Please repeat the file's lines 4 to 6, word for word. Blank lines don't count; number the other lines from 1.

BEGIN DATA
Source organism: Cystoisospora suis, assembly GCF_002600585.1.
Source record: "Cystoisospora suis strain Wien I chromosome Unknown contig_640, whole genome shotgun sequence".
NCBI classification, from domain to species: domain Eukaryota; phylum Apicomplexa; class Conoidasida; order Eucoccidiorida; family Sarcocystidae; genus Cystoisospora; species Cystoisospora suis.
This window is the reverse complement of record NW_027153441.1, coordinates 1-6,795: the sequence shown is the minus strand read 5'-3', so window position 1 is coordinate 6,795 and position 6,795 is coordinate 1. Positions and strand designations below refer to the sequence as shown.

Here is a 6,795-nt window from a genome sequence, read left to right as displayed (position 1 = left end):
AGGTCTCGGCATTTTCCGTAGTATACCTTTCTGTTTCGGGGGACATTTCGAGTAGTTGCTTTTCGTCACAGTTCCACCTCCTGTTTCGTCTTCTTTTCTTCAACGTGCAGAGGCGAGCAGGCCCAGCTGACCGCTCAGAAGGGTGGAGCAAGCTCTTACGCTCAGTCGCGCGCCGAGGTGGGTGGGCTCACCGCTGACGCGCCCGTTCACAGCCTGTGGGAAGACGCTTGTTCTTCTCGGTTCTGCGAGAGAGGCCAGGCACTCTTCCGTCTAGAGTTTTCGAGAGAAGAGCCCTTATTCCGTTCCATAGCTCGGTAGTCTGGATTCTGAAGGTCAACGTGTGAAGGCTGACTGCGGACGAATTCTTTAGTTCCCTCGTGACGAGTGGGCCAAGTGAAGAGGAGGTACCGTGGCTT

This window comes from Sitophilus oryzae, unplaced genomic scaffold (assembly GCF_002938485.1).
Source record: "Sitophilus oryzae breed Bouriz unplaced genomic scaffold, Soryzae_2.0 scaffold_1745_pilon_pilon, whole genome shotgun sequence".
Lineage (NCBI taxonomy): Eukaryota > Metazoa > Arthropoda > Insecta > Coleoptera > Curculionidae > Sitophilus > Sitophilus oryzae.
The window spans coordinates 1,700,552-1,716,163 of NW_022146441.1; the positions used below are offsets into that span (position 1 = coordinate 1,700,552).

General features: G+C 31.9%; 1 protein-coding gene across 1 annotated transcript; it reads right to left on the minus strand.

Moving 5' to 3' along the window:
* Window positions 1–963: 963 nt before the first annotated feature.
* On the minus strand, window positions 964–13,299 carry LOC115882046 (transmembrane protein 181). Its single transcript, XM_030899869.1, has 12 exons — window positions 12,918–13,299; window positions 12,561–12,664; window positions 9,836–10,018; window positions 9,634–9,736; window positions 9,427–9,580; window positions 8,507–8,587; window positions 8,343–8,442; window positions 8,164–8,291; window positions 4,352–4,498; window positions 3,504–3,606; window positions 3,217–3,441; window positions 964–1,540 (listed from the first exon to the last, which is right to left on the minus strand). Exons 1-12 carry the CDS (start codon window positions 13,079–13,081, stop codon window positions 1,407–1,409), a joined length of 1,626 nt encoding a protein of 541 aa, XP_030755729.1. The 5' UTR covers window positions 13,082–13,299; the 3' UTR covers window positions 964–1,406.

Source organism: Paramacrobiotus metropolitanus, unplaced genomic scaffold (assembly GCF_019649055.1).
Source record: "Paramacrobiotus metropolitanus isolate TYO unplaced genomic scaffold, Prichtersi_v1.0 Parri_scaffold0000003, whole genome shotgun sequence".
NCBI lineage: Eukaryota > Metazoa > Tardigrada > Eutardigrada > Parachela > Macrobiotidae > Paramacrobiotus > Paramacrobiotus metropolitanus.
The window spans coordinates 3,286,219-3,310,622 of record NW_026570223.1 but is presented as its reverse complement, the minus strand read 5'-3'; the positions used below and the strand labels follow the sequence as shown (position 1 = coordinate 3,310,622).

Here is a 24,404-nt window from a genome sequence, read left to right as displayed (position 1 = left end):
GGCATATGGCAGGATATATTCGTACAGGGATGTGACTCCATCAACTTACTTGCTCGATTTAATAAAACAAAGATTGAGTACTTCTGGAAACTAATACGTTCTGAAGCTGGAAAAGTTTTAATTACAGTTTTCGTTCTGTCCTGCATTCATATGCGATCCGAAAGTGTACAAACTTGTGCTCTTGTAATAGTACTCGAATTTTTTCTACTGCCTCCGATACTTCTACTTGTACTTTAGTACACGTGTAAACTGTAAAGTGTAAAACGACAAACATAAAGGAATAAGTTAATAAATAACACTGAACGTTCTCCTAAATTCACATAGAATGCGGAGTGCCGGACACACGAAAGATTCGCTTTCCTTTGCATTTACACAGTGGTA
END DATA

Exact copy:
This window is the reverse complement of record NW_027153441.1, coordinates 1-6,795: the sequence shown is the minus strand read 5'-3', so window position 1 is coordinate 6,795 and position 6,795 is coordinate 1. Positions and strand designations below refer to the sequence as shown.

Here is a 6,795-nt window from a genome sequence, read left to right as displayed (position 1 = left end):
AGGTCTCGGCATTTTCCGTAGTATACCTTTCTGTTTCGGGGGACATTTCGAGTAGTTGCTTTTCGTCACAGTTCCACCTCCTGTTTCGTCTTCTTTTCTTCAACGTGCAGAGGCGAGCAGGCCCAGCTGACCGCTCAGAAGGGTGGAGCAAGCTCTTACGCTCAGTCGCGCGCCGAGGTGGGTGGGCTCACCGCTGACGCGCCCGTTCACAGCCTGTGGGAAGACGCTTGTTCTTCTCGGTTCTGCGAGAGAGGCCAGGCACTCTTCCGTCTAGAGTTTTCGAGAGAAGAGCCCTTATTCCGTTCCATAGCTCGGTAGTCTGGATTCTGAAGGTCAACGTGTGAAGGCTGACTGCGGACGAATTCTTTAGTTCCCTCGTGACGAGTGGGCCAAGTGAAGAGGAGGTACCGTGGCTT